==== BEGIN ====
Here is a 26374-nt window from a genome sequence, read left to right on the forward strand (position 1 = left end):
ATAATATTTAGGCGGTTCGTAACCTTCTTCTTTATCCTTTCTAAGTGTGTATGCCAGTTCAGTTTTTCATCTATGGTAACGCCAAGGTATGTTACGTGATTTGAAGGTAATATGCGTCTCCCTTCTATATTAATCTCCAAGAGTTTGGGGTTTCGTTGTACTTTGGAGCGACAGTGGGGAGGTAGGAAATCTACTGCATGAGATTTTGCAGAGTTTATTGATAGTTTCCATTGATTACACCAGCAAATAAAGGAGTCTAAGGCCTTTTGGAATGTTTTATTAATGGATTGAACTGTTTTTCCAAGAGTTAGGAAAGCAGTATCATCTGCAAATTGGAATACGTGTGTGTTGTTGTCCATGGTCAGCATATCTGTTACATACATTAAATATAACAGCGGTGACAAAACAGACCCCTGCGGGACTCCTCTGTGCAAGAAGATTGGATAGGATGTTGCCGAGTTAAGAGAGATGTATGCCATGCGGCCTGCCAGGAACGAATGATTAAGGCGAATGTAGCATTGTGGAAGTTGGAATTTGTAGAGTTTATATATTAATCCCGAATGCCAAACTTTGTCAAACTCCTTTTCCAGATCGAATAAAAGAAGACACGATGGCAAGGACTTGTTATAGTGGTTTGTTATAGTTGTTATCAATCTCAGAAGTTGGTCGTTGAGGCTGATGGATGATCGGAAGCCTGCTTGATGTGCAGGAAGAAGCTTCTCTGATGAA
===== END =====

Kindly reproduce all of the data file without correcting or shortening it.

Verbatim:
Here is a 26374-nt window from a genome sequence, read left to right on the forward strand (position 1 = left end):
ATAATATTTAGGCGGTTCGTAACCTTCTTCTTTATCCTTTCTAAGTGTGTATGCCAGTTCAGTTTTTCATCTATGGTAACGCCAAGGTATGTTACGTGATTTGAAGGTAATATGCGTCTCCCTTCTATATTAATCTCCAAGAGTTTGGGGTTTCGTTGTACTTTGGAGCGACAGTGGGGAGGTAGGAAATCTACTGCATGAGATTTTGCAGAGTTTATTGATAGTTTCCATTGATTACACCAGCAAATAAAGGAGTCTAAGGCCTTTTGGAATGTTTTATTAATGGATTGAACTGTTTTTCCAAGAGTTAGGAAAGCAGTATCATCTGCAAATTGGAATACGTGTGTGTTGTTGTCCATGGTCAGCATATCTGTTACATACATTAAATATAACAGCGGTGACAAAACAGACCCCTGCGGGACTCCTCTGTGCAAGAAGATTGGATAGGATGTTGCCGAGTTAAGAGAGATGTATGCCATGCGGCCTGCCAGGAACGAATGATTAAGGCGAATGTAGCATTGTGGAAGTTGGAATTTGTAGAGTTTATATATTAATCCCGAATGCCAAACTTTGTCAAACTCCTTTTCCAGATCGAATAAAAGAAGACACGATGGCAAGGACTTGTTATAGTGGTTTGTTATAGTTGTTATCAATCTCAGAAGTTGGTCGTTGAGGCTGATGGATGATCGGAAGCCTGCTTGATGTGCAGGAAGAAGCTTCTCTGATGAA